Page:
4) WRITE: Even if you don’t know how to get started in starting or revamping your communications program, it all starts with the basic raw materials: copy. Sure, you may not be a great writer. But you need to have at least a few rough drafts that you can hand off to a pro once your ready to get going. Take a swing at writing a one-page professional biography on yourself, then ask your executive team to do the same. If your stuck, start off with a list of ten questions that need to be answered about you and the company including:

    • What are some of your professional highlights from the last ten years?
    • Why did you decide to get into this industry?
    • What was the genesis for starting the company?
    • How has business changed over the last few years?
    • What makes you qualified to be in this industry?
    • How are your products/services unique?
    • What are some things that partners say about you?
    • What are some things that customers say about you?
    • How have your products/services evolved over the years?
    • Where are you from, and where did you go to school?
    • How many employees do you have and what are your plans for growth?
    • What sorts of media coverage have you received in the past?

    Once you answer some of these questions, categories, stories and fact sheets begin to emerge. Then simply hand off what you’ve generated to a writer, and you’ve got the beginnings of a basic press kit.

    5) COMMIT: It goes without saying that you can’t do it all alone. The most successful people are that way because of the people they surround themselves with. Do not trust communication with the media, developing important talking points, or sending out a press release to your office manager. If you can not afford a full-time or part-time in-house communications pro, negotiate a contract with a respected PR consultant who can at least help you navigate these sometimes tricky waters. Make a commitment to yourself and to the health of your business to take that first necessary step to work with a communications professional, even on an hourly consulting basis. It’s an investment you can not afford to scratch off your budget.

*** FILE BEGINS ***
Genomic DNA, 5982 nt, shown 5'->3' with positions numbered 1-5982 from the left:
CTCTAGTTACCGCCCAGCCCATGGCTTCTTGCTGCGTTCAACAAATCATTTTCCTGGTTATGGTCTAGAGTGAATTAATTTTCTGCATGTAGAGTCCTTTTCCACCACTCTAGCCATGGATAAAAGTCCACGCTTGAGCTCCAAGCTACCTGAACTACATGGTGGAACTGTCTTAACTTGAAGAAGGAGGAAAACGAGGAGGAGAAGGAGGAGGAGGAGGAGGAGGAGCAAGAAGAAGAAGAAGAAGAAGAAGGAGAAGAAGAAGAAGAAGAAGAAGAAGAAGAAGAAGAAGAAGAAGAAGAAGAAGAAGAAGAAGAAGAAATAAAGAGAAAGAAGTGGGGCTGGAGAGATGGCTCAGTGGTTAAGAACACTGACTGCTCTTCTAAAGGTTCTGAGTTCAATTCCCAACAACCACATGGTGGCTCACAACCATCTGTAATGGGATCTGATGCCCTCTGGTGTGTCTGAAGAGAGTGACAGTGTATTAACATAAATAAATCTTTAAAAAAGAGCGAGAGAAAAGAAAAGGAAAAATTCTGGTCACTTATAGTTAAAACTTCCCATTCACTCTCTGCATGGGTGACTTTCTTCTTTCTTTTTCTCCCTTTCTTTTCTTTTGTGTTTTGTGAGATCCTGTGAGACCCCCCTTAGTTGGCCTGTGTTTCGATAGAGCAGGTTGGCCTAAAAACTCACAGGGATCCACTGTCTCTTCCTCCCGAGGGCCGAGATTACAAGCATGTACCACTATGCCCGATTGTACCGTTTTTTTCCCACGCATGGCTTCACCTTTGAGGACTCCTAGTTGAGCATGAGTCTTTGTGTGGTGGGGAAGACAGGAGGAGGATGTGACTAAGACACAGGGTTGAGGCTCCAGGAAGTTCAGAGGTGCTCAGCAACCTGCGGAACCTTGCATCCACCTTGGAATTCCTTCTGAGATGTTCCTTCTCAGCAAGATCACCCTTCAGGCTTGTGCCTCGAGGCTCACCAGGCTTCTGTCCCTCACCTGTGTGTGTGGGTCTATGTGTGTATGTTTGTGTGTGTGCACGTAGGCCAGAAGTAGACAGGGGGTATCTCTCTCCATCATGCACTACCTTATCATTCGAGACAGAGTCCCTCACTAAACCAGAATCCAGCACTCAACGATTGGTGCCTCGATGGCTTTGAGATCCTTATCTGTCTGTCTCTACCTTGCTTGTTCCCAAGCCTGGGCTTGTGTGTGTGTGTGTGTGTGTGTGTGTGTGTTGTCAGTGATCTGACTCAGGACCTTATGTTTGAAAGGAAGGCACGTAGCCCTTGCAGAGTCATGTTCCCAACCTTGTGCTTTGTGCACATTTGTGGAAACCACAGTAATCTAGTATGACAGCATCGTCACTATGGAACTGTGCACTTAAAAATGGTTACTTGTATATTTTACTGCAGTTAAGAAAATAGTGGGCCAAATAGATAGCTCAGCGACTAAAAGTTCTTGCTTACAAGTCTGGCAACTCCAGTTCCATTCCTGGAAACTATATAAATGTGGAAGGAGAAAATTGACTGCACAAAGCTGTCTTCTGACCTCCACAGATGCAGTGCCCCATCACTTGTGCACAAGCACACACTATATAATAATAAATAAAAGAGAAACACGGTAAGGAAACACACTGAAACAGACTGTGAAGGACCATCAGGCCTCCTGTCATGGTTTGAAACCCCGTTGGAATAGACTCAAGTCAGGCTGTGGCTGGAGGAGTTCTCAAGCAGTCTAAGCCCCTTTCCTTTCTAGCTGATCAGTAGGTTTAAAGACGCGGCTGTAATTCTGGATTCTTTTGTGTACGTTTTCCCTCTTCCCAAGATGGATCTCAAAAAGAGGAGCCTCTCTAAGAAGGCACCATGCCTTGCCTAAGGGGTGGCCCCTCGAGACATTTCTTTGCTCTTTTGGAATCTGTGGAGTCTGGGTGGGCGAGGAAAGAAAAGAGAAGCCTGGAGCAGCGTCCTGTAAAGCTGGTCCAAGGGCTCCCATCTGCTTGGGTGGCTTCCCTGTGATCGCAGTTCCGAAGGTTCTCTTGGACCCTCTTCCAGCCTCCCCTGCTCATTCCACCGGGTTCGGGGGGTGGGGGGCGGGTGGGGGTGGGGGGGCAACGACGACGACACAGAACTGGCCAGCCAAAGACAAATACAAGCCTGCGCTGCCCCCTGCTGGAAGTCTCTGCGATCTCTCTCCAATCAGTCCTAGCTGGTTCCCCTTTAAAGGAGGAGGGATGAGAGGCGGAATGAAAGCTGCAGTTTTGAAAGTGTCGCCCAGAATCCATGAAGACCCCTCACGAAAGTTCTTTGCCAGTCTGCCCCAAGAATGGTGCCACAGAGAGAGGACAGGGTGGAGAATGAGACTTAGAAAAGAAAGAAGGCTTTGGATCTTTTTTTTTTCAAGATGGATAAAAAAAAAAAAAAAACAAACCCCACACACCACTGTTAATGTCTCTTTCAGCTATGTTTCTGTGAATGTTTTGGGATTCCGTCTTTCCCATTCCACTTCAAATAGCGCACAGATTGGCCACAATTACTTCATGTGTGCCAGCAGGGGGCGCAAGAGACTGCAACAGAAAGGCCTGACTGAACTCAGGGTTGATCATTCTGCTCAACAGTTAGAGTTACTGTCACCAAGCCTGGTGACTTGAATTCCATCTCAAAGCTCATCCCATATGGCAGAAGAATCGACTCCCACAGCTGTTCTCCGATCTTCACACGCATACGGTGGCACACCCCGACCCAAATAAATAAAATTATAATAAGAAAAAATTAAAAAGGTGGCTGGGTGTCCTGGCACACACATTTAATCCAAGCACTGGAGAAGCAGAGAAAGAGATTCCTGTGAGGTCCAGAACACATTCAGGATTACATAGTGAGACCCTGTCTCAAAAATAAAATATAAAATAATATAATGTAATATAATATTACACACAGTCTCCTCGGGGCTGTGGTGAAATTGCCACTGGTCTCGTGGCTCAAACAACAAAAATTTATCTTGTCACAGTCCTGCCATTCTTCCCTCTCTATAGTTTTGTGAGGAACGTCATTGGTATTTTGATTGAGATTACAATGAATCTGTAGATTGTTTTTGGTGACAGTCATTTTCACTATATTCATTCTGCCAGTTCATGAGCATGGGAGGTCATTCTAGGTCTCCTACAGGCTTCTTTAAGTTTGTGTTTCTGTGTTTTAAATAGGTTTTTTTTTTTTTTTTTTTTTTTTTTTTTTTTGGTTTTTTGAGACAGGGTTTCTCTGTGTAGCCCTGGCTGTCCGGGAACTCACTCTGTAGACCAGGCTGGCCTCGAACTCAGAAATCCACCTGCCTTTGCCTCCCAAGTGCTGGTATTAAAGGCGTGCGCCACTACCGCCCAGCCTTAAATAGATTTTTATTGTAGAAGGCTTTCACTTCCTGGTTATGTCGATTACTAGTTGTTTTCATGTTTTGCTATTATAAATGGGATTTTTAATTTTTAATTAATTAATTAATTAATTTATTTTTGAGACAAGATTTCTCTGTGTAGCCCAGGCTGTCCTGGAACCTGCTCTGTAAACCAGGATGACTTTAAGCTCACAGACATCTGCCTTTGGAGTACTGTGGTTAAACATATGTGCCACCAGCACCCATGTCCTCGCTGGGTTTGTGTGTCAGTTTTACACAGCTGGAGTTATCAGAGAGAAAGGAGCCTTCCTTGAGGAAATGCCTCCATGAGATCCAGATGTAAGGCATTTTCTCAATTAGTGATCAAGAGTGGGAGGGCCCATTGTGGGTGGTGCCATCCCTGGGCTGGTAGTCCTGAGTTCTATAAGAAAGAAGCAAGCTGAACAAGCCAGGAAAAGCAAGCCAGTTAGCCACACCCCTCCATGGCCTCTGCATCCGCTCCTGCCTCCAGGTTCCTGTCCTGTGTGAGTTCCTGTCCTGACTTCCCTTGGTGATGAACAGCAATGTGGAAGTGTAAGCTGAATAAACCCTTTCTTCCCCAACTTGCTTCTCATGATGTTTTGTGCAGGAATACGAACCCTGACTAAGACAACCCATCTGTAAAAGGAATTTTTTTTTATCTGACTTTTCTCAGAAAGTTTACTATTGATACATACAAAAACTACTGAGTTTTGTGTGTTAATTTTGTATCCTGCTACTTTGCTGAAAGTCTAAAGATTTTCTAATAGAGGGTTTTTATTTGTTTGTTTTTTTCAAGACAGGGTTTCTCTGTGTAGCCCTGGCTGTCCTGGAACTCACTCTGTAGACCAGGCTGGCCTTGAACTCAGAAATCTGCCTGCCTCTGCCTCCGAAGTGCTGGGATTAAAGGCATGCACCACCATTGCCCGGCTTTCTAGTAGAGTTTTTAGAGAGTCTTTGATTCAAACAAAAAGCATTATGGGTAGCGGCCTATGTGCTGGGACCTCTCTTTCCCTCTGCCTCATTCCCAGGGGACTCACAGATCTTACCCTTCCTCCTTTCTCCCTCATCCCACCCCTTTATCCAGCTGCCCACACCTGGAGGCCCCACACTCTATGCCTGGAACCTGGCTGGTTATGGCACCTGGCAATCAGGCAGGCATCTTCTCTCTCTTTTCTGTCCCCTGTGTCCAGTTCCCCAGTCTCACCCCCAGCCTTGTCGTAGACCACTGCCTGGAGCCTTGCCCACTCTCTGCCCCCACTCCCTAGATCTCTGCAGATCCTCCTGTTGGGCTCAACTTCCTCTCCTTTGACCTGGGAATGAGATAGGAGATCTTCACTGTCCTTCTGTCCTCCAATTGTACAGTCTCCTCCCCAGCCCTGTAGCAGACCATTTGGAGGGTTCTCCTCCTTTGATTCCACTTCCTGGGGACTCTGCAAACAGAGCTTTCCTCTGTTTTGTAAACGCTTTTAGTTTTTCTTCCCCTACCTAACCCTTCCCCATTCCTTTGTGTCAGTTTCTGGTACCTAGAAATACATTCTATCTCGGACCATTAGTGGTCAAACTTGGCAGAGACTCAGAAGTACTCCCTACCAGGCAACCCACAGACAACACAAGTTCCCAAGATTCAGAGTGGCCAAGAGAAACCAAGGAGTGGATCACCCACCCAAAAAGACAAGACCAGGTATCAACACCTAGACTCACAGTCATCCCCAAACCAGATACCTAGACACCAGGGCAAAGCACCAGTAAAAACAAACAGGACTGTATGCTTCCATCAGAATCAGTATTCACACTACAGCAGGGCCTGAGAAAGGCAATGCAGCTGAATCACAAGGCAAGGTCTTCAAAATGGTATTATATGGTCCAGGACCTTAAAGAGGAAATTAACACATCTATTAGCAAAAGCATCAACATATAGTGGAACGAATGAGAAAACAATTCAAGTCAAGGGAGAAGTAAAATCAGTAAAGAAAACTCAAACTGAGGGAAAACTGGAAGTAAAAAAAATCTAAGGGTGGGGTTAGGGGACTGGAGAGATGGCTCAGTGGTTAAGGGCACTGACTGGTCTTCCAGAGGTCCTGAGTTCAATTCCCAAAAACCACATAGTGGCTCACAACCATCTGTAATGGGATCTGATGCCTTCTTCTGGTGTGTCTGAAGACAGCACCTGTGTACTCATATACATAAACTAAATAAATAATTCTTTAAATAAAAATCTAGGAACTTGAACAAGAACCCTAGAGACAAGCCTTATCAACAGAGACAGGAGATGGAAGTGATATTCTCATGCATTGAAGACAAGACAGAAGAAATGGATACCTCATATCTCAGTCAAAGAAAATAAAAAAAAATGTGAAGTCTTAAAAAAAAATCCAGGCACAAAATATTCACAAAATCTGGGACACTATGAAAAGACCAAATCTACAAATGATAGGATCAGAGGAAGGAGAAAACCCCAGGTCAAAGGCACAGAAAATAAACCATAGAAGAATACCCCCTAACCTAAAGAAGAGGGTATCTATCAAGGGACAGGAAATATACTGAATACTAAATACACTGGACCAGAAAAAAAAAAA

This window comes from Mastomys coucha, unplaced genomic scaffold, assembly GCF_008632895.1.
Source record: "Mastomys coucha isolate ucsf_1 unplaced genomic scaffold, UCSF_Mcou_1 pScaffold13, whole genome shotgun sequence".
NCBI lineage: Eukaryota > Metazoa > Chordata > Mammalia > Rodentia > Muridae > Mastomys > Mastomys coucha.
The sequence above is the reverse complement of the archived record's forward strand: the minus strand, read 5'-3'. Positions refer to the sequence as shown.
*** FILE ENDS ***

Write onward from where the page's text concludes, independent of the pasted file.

OK– I admit that I can be an overachiever. That’s why I need to add a SIXTH way to get your PR on in 2008.

    LEARN: I know we’re all pressed for time, but there are a LOT of great PR/Communications/Marketing blogs out there that are literally giving away trade secrets for FREE. I absolutely love that so many smart and talented people are sharing years of experience through the wonderful world of social media. Expand your business know-how and check out The Bad Pitch Blog for a funny inside scoop on good PR practices gone bad. Also, try visiting The Buzz Bin for intriguing posts on marketing, social media, PR and all things related to communicating who you are.  And I’ve recently discovered The Viral Garden, a really information-centric blog for those interested in learning more about how to incorporate and utilize social media for small businesses, among many other things. And if you’re itching for some interesting insight into the mad world of the ad world, stop by HeeHaw Marketing. You’ll dig it.


    Filed under journalism, marcom, marketing communications, media, media relations, PR for Non-Profits, PR for Small Biz, PR Resources, Press Releases, Public Relations, publicity, social media